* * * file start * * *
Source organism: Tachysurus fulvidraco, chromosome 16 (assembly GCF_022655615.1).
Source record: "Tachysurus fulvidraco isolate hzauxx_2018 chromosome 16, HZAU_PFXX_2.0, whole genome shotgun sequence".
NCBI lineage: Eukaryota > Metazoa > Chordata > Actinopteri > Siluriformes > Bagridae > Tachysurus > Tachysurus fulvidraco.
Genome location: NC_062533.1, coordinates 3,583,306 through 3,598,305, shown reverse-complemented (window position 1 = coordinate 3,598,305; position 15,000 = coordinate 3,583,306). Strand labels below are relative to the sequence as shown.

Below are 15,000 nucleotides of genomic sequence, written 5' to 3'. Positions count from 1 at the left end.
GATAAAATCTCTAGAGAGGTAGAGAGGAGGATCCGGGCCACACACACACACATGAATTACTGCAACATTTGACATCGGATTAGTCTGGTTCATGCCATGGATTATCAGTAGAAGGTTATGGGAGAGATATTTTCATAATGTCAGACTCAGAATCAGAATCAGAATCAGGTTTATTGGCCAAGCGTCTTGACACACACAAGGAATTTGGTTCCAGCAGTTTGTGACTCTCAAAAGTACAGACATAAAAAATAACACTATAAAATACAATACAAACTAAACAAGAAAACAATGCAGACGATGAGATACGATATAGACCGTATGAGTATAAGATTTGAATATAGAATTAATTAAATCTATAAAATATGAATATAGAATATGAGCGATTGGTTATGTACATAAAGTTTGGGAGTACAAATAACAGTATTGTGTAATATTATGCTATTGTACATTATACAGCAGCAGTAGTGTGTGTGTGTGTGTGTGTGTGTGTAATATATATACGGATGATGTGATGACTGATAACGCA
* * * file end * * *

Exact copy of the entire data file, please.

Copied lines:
Source organism: Tachysurus fulvidraco, chromosome 16 (assembly GCF_022655615.1).
Source record: "Tachysurus fulvidraco isolate hzauxx_2018 chromosome 16, HZAU_PFXX_2.0, whole genome shotgun sequence".
NCBI lineage: Eukaryota > Metazoa > Chordata > Actinopteri > Siluriformes > Bagridae > Tachysurus > Tachysurus fulvidraco.
Genome location: NC_062533.1, coordinates 3,583,306 through 3,598,305, shown reverse-complemented (window position 1 = coordinate 3,598,305; position 15,000 = coordinate 3,583,306). Strand labels below are relative to the sequence as shown.

Below are 15,000 nucleotides of genomic sequence, written 5' to 3'. Positions count from 1 at the left end.
GATAAAATCTCTAGAGAGGTAGAGAGGAGGATCCGGGCCACACACACACACATGAATTACTGCAACATTTGACATCGGATTAGTCTGGTTCATGCCATGGATTATCAGTAGAAGGTTATGGGAGAGATATTTTCATAATGTCAGACTCAGAATCAGAATCAGAATCAGGTTTATTGGCCAAGCGTCTTGACACACACAAGGAATTTGGTTCCAGCAGTTTGTGACTCTCAAAAGTACAGACATAAAAAATAACACTATAAAATACAATACAAACTAAACAAGAAAACAATGCAGACGATGAGATACGATATAGACCGTATGAGTATAAGATTTGAATATAGAATTAATTAAATCTATAAAATATGAATATAGAATATGAGCGATTGGTTATGTACATAAAGTTTGGGAGTACAAATAACAGTATTGTGTAATATTATGCTATTGTACATTATACAGCAGCAGTAGTGTGTGTGTGTGTGTGTGTGTGTGTAATATATATACGGATGATGTGATGACTGATAACGCA